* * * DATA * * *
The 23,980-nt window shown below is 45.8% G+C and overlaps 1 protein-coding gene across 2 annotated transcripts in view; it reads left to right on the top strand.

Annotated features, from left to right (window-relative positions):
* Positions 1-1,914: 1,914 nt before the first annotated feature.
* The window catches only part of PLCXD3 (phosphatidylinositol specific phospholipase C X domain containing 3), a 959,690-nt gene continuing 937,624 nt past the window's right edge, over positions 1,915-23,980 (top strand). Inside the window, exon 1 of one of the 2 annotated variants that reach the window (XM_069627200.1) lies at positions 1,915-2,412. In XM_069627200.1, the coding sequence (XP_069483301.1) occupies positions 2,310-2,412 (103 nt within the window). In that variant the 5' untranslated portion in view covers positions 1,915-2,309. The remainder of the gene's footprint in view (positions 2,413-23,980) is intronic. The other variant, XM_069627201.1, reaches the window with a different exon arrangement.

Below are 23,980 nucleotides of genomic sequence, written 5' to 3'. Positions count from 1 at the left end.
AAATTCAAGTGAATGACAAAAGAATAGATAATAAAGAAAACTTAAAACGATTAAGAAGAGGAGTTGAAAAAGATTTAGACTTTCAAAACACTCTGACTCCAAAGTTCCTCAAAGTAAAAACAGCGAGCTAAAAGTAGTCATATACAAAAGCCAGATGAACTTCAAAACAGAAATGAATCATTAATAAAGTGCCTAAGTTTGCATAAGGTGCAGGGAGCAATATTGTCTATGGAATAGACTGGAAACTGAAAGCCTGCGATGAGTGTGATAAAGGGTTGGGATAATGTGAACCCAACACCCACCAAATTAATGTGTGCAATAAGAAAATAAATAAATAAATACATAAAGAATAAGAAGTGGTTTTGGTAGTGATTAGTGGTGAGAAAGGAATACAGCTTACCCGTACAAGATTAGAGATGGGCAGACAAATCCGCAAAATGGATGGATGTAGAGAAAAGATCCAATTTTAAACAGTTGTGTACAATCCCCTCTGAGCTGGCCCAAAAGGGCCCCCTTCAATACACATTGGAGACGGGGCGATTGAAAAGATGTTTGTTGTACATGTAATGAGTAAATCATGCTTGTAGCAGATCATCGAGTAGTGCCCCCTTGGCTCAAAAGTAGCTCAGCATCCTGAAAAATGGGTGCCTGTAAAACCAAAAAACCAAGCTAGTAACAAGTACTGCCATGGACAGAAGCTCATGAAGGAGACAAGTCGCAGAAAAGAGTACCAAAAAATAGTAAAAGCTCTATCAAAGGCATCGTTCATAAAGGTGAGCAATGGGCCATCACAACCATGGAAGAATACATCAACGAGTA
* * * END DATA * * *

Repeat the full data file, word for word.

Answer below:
The 23,980-nt window shown below is 45.8% G+C and overlaps 1 protein-coding gene across 2 annotated transcripts in view; it reads left to right on the top strand.

Annotated features, from left to right (window-relative positions):
* Positions 1-1,914: 1,914 nt before the first annotated feature.
* The window catches only part of PLCXD3 (phosphatidylinositol specific phospholipase C X domain containing 3), a 959,690-nt gene continuing 937,624 nt past the window's right edge, over positions 1,915-23,980 (top strand). Inside the window, exon 1 of one of the 2 annotated variants that reach the window (XM_069627200.1) lies at positions 1,915-2,412. In XM_069627200.1, the coding sequence (XP_069483301.1) occupies positions 2,310-2,412 (103 nt within the window). In that variant the 5' untranslated portion in view covers positions 1,915-2,309. The remainder of the gene's footprint in view (positions 2,413-23,980) is intronic. The other variant, XM_069627201.1, reaches the window with a different exon arrangement.

Below are 23,980 nucleotides of genomic sequence, written 5' to 3'. Positions count from 1 at the left end.
AAATTCAAGTGAATGACAAAAGAATAGATAATAAAGAAAACTTAAAACGATTAAGAAGAGGAGTTGAAAAAGATTTAGACTTTCAAAACACTCTGACTCCAAAGTTCCTCAAAGTAAAAACAGCGAGCTAAAAGTAGTCATATACAAAAGCCAGATGAACTTCAAAACAGAAATGAATCATTAATAAAGTGCCTAAGTTTGCATAAGGTGCAGGGAGCAATATTGTCTATGGAATAGACTGGAAACTGAAAGCCTGCGATGAGTGTGATAAAGGGTTGGGATAATGTGAACCCAACACCCACCAAATTAATGTGTGCAATAAGAAAATAAATAAATAAATACATAAAGAATAAGAAGTGGTTTTGGTAGTGATTAGTGGTGAGAAAGGAATACAGCTTACCCGTACAAGATTAGAGATGGGCAGACAAATCCGCAAAATGGATGGATGTAGAGAAAAGATCCAATTTTAAACAGTTGTGTACAATCCCCTCTGAGCTGGCCCAAAAGGGCCCCCTTCAATACACATTGGAGACGGGGCGATTGAAAAGATGTTTGTTGTACATGTAATGAGTAAATCATGCTTGTAGCAGATCATCGAGTAGTGCCCCCTTGGCTCAAAAGTAGCTCAGCATCCTGAAAAATGGGTGCCTGTAAAACCAAAAAACCAAGCTAGTAACAAGTACTGCCATGGACAGAAGCTCATGAAGGAGACAAGTCGCAGAAAAGAGTACCAAAAAATAGTAAAAGCTCTATCAAAGGCATCGTTCATAAAGGTGAGCAATGGGCCATCACAACCATGGAAGAATACATCAACGAGTA